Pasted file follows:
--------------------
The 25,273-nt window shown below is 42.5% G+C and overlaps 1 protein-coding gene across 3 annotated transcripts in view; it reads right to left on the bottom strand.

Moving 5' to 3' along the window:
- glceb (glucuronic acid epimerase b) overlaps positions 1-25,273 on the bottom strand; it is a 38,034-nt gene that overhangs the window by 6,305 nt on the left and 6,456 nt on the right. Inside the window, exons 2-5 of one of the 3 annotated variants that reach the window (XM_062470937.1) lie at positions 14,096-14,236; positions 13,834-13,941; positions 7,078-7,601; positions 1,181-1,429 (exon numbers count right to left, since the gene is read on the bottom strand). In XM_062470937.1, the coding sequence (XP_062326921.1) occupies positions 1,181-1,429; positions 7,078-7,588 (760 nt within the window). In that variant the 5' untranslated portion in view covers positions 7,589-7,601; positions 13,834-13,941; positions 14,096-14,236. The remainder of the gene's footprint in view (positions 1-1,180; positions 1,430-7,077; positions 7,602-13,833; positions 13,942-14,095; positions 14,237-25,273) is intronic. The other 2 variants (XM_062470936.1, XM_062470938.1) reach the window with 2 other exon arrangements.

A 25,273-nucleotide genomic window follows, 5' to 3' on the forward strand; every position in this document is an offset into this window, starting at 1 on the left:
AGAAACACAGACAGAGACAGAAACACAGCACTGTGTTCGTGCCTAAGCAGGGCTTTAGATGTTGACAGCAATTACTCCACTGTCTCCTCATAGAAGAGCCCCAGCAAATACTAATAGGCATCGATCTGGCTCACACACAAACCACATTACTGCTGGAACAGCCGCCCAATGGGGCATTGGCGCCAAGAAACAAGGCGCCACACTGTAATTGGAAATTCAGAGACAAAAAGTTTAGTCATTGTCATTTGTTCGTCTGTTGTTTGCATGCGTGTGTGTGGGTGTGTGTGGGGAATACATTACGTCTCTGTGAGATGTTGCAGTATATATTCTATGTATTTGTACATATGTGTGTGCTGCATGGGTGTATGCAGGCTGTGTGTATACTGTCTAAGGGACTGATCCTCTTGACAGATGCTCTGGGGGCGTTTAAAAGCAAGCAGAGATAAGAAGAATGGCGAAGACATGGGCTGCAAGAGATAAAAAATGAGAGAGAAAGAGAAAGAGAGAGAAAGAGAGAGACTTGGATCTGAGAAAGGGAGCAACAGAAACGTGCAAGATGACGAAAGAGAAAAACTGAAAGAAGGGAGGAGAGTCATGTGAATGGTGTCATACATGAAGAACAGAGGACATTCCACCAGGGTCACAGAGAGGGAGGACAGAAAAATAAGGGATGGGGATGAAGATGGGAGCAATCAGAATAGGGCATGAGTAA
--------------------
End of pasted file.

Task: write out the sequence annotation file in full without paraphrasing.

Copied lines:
The 25,273-nt window shown below is 42.5% G+C and overlaps 1 protein-coding gene across 3 annotated transcripts in view; it reads right to left on the bottom strand.

Moving 5' to 3' along the window:
- glceb (glucuronic acid epimerase b) overlaps positions 1-25,273 on the bottom strand; it is a 38,034-nt gene that overhangs the window by 6,305 nt on the left and 6,456 nt on the right. Inside the window, exons 2-5 of one of the 3 annotated variants that reach the window (XM_062470937.1) lie at positions 14,096-14,236; positions 13,834-13,941; positions 7,078-7,601; positions 1,181-1,429 (exon numbers count right to left, since the gene is read on the bottom strand). In XM_062470937.1, the coding sequence (XP_062326921.1) occupies positions 1,181-1,429; positions 7,078-7,588 (760 nt within the window). In that variant the 5' untranslated portion in view covers positions 7,589-7,601; positions 13,834-13,941; positions 14,096-14,236. The remainder of the gene's footprint in view (positions 1-1,180; positions 1,430-7,077; positions 7,602-13,833; positions 13,942-14,095; positions 14,237-25,273) is intronic. The other 2 variants (XM_062470936.1, XM_062470938.1) reach the window with 2 other exon arrangements.

A 25,273-nucleotide genomic window follows, 5' to 3' on the forward strand; every position in this document is an offset into this window, starting at 1 on the left:
AGAAACACAGACAGAGACAGAAACACAGCACTGTGTTCGTGCCTAAGCAGGGCTTTAGATGTTGACAGCAATTACTCCACTGTCTCCTCATAGAAGAGCCCCAGCAAATACTAATAGGCATCGATCTGGCTCACACACAAACCACATTACTGCTGGAACAGCCGCCCAATGGGGCATTGGCGCCAAGAAACAAGGCGCCACACTGTAATTGGAAATTCAGAGACAAAAAGTTTAGTCATTGTCATTTGTTCGTCTGTTGTTTGCATGCGTGTGTGTGGGTGTGTGTGGGGAATACATTACGTCTCTGTGAGATGTTGCAGTATATATTCTATGTATTTGTACATATGTGTGTGCTGCATGGGTGTATGCAGGCTGTGTGTATACTGTCTAAGGGACTGATCCTCTTGACAGATGCTCTGGGGGCGTTTAAAAGCAAGCAGAGATAAGAAGAATGGCGAAGACATGGGCTGCAAGAGATAAAAAATGAGAGAGAAAGAGAAAGAGAGAGAAAGAGAGAGACTTGGATCTGAGAAAGGGAGCAACAGAAACGTGCAAGATGACGAAAGAGAAAAACTGAAAGAAGGGAGGAGAGTCATGTGAATGGTGTCATACATGAAGAACAGAGGACATTCCACCAGGGTCACAGAGAGGGAGGACAGAAAAATAAGGGATGGGGATGAAGATGGGAGCAATCAGAATAGGGCATGAGTAA